The statistician famously pointed out that the biggest of the three pivotal trials, conducted in the US, had found no statistical difference from placebo, while two smaller trials elsewhere found modest symptom reduction of 1.5 to 2.5 days. Elashoff also raised questions about the way the company trials had measured the drug’s efficacy, finding the method used could “exaggerate small differences.” Even more worrying, in looking closely at patient diaries, Elashoff discovered that symptoms returned in some trial participants after they’d been classified as having symptoms alleviated, and in the US trial this happened more commonly with the drug than with placebo. “Analysis after analysis,” he told the committee, “you have results that are not significant in North America.” Just before 4 pm, the advisory committee voted by a resounding 13 votes to 4 to reject zanamivir; Glaxo’s share price fell, and Biota’s stock collapsed.

Within days Glaxo launched a fierce lobbying campaign, sending a furious and lengthy letter to the FDA, complaining about the FDA’s presentation, naming Elashoff more than 24 times, and demanding the advisory committee’s decision be disregarded. Within weeks of that letter the FDA management removed Elashoff from reviewing antiviral drugs, and a well placed source told me at the time that the explanation offered was that the FDA wanted a good working relationship with Glaxo.2 Within months FDA appeared to cave into pressure from Glaxo and approved the new drug, bizarrely rejecting the advice of its external advisers and staff. Elashoff , who was effectively punished for telling the truth, had a doctorate in biostatistics from Harvard, had been commended for the quality of previous reviews, and, ironically, would later receive a “special recognition award” from the FDA for his work reviewing zanamivir.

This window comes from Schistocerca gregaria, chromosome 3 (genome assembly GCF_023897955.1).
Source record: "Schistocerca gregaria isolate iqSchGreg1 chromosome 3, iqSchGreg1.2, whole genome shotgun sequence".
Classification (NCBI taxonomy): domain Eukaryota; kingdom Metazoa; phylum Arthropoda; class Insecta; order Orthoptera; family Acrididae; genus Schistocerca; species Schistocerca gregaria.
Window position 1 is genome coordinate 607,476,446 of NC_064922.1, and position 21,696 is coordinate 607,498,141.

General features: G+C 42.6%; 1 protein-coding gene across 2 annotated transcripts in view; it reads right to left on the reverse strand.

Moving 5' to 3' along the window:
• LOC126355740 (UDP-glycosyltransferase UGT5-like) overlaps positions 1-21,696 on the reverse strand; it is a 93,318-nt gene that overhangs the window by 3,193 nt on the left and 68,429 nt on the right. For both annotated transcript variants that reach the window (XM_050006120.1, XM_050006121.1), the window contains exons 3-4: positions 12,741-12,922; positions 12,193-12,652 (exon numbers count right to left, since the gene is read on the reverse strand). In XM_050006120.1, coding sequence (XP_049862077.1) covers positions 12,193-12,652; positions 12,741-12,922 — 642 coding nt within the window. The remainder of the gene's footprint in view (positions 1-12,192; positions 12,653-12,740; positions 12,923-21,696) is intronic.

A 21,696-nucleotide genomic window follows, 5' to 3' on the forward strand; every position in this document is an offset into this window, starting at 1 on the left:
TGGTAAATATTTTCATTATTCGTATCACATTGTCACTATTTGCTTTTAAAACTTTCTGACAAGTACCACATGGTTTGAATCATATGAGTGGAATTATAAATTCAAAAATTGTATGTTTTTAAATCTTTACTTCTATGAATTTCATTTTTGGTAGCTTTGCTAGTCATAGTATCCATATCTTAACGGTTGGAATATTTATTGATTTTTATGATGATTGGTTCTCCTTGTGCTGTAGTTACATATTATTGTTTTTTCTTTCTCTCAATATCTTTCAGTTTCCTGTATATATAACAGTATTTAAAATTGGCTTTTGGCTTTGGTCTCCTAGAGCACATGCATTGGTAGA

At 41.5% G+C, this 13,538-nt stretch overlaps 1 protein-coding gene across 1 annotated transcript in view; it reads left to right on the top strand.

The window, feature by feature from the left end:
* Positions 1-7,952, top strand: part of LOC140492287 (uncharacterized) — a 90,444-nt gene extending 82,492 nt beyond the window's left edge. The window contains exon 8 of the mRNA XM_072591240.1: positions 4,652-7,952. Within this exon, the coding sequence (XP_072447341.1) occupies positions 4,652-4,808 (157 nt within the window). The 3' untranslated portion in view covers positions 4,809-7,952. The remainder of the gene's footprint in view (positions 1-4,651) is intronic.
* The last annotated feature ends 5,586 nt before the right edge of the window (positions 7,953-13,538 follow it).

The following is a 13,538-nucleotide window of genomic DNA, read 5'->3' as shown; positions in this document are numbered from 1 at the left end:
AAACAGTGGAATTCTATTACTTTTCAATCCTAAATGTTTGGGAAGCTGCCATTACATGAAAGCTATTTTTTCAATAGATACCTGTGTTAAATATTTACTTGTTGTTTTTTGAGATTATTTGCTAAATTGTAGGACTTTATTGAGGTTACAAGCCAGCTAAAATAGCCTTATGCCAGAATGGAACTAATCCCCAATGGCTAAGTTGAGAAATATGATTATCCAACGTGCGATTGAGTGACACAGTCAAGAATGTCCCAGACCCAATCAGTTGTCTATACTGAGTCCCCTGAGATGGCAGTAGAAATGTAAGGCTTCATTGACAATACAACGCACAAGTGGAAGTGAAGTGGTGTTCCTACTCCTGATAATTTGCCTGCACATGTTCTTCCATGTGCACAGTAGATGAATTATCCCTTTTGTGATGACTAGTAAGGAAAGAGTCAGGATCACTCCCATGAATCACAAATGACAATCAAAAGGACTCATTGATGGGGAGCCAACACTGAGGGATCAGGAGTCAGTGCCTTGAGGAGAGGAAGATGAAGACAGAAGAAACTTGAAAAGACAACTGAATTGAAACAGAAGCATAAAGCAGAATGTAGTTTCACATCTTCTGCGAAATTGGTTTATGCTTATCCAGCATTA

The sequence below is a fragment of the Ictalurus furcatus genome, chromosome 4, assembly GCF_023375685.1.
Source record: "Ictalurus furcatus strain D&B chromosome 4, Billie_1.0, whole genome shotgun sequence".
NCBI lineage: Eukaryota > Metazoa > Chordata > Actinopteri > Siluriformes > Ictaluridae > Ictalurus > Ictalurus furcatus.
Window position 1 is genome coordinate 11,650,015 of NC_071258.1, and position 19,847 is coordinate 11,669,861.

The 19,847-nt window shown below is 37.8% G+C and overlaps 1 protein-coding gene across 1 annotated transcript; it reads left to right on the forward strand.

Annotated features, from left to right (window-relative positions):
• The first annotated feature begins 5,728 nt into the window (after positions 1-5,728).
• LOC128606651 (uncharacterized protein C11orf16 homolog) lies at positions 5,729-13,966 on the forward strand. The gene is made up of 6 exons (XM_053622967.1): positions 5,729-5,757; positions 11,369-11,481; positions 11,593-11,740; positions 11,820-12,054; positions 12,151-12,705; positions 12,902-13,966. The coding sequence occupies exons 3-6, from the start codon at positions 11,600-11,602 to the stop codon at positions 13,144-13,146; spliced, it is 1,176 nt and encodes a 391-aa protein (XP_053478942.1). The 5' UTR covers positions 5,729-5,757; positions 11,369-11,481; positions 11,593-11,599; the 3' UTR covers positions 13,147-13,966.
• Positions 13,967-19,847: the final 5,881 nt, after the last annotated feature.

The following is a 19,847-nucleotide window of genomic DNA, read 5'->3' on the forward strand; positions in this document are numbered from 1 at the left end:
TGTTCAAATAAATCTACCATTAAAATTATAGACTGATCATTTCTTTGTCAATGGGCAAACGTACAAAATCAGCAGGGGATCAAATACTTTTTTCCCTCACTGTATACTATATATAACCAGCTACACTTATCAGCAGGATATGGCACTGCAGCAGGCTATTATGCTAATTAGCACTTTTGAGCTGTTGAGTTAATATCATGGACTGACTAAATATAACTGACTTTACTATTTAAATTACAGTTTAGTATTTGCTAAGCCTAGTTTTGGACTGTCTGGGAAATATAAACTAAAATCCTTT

Several years later Elashoff spoke publicly about this tawdry episode on US national television. There was a relentless “pressure to approve” at the FDA, he told the investigative Frontline programme,3 even when drugs had safety or efficacy problems. “There was just an overall expectation from the top” that new drugs would be approved. His comments reinforce widespread concerns about industry funded regulation, with The BMJ running a cover story around this time based on a different drug debacle asking, “Who owns the FDA? The drug industry or the people?”4

Elashoff’s analysis is of course strikingly similar to the Cochrane review of zanamivir, which found a marginal benefit of a possible half day reduction of symptoms and no good evidence it can prevent complications including pneumonia, hospital admission, or death.1 As that review noted, there’s been no publicly funded trial of the drug despite public funds being invested in stockpiling. And as an accompanying editorial noted, the need for more regulatory independence is vital.5 Publicly funded trials and independent regulation—now that would be a real scientific breakthrough.

Cite this as: BMJ 2014;348:g3611

Competing interests: I have read and understood BMJ policy on declaration of interests and have no relevant interests to declare

Provenance and peer review: Commissioned; not externally peer reviewed.

↵ Heneghan C, Onakpoya I, Thompson M, Cohen H, Spencer E, Jones M, et al. Zanamivir for influenza in adults and children: systematic review of clinical study reports and summary of regulatory comments. BMJ 2014;348:g2547.Abstract/FREE Full Text
↵ Moynihan R. A case of hype v hope. Bulletin 1999 Dec 7.
↵ Dangerous prescription: Michael Elashoff interview. Frontline 13 November 2003. www.pbs.org/wgbh/pages/frontline/shows/prescription/interviews/elashoff.html.
↵ Who owns the FDA [cover]? BMJ 2002 Sep 14. www.bmj.com/content/325/7364.
↵ Loder E, Tovey D, Godlee F. The Tamiflu trials. BMJ 2014;348:g2630.FREE Full Text